It’s official: satnav makes you stupid.
A study by researchers at University College London (UCL) has found that relying on satellite navigation while driving through city streets switches off those parts of the brain that would otherwise be dedicated to computing alternative routes.
The work, led by Hugo Spiers from the university’s School of Experimental Psychology, builds on earlier research by another team from UCL that mapped the brain activity of London cab drivers as they underwent the gruelling process of learning the city’s streets – a rite known in the trade as “the Knowledge”.
The cabbie study found that becoming familiar with London’s labyrinthine routes, a process that takes four years, resulted in the bulking up of each driver’s hippocampus, an area in the brain’s medial temporal lobe strongly associated with the conversion of short-term into long-term memory.
In a paper published in Current Biology the researchers, led by Katherine Woollett of UCL’s Wellcome Trust Centre for Neuroimaging, reported that doing the Knowledge produced “enduring, structural brain changes”. No such changes were found in non-cabbie controls, or drivers who failed the test.
Similarly, Spiers’ team used 24 volunteers, who were asked to find their way through a simulation of London’s Soho while having their brains scanned. When asked to do so without assistance, the volunteers all recorded activity spikes in the hippocampus and prefrontal cortex every time they entered a new street. The intensity of the brainwaves correlated with the number of further options each new street presented.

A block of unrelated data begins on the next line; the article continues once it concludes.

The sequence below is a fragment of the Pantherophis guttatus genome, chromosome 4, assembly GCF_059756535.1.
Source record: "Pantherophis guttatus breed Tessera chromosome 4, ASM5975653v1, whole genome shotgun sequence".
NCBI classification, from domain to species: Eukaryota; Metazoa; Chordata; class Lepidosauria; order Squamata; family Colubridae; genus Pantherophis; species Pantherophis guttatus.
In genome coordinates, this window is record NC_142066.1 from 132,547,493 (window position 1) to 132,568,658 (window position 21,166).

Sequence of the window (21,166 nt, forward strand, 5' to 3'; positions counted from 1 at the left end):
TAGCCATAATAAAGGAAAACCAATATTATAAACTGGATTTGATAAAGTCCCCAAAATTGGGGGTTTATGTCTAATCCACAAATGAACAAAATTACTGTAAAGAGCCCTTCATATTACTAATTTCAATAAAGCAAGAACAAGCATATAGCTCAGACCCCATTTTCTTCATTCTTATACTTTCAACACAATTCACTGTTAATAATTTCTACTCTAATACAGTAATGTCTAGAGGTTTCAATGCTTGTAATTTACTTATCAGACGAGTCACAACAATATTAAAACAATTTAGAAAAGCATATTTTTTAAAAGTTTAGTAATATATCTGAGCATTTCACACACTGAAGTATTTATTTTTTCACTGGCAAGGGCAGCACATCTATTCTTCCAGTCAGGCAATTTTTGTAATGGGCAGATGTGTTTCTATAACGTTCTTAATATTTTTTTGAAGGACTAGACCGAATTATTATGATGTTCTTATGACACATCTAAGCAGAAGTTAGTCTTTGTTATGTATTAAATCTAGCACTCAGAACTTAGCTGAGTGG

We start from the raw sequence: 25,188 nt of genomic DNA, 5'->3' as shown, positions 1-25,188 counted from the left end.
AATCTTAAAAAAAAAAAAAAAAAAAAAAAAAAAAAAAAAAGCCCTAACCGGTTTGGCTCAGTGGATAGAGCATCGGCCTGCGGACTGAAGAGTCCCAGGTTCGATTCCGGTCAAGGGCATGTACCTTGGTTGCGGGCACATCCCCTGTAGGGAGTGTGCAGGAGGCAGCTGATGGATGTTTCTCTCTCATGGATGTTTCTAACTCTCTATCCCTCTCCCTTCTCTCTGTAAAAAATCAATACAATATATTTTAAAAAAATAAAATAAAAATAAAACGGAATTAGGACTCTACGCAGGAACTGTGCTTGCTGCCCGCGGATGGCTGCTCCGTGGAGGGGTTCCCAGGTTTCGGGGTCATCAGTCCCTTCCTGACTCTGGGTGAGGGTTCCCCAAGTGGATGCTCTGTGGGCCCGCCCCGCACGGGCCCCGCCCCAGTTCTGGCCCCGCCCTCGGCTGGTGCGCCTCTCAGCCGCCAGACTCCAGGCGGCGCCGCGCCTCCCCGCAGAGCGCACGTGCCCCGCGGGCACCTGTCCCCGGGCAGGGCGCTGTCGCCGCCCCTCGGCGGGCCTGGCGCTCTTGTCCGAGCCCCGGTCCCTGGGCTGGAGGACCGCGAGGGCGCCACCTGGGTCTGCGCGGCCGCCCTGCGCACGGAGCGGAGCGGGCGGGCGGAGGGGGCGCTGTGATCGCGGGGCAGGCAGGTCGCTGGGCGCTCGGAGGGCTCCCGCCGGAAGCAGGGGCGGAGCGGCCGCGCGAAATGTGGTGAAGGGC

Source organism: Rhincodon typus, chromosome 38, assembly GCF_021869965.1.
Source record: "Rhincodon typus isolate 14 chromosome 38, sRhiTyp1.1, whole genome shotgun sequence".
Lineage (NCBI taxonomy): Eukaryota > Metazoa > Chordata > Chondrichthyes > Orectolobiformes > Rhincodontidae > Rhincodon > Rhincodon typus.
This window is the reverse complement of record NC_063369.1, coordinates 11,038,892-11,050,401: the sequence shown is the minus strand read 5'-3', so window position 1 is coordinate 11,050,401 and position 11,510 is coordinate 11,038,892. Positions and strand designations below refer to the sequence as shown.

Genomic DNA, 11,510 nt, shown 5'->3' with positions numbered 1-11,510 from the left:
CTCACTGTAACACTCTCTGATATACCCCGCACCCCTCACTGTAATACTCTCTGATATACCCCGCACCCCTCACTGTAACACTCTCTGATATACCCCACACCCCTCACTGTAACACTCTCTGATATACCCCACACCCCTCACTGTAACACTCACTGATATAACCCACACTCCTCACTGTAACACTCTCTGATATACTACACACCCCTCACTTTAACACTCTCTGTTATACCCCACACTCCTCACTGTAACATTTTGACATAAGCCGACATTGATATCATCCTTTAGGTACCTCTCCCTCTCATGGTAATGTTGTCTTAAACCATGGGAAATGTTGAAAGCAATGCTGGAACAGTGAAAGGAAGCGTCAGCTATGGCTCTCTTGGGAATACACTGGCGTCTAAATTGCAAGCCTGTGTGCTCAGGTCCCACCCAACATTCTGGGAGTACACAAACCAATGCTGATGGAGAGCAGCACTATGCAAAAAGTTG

“Entering a junction such as Seven Dials in London, where seven streets meet, would enhance activity in the hippocampus, whereas a dead-end would drive down its activity,” says Spiers. “If you are having a hard time navigating the mass of streets in a city, you are likely putting high demands on your hippocampus and prefrontal cortex.”
When the volunteers were then asked to navigate a route relying on satnav instructions, their hippocampi and prefrontal cortexes were quiet.
“When we have technology telling us which way to go, however, these parts of the brain simply don’t respond to the street network,” says Spiers. “In that sense our brain has switched off its interest in the streets around us.”
And while that means that using Siri to get from A to B might be less stressful than using your wits, it also means that the route will not be imprinted into long-term memory. Making the journey a second time will be no more familiar than the first.
And that, as any London taxi driver will tell you, is the whole purpose of the Knowledge.
The study is published in Nature Communications.
Andrew Masterson is a former editor of Cosmos.
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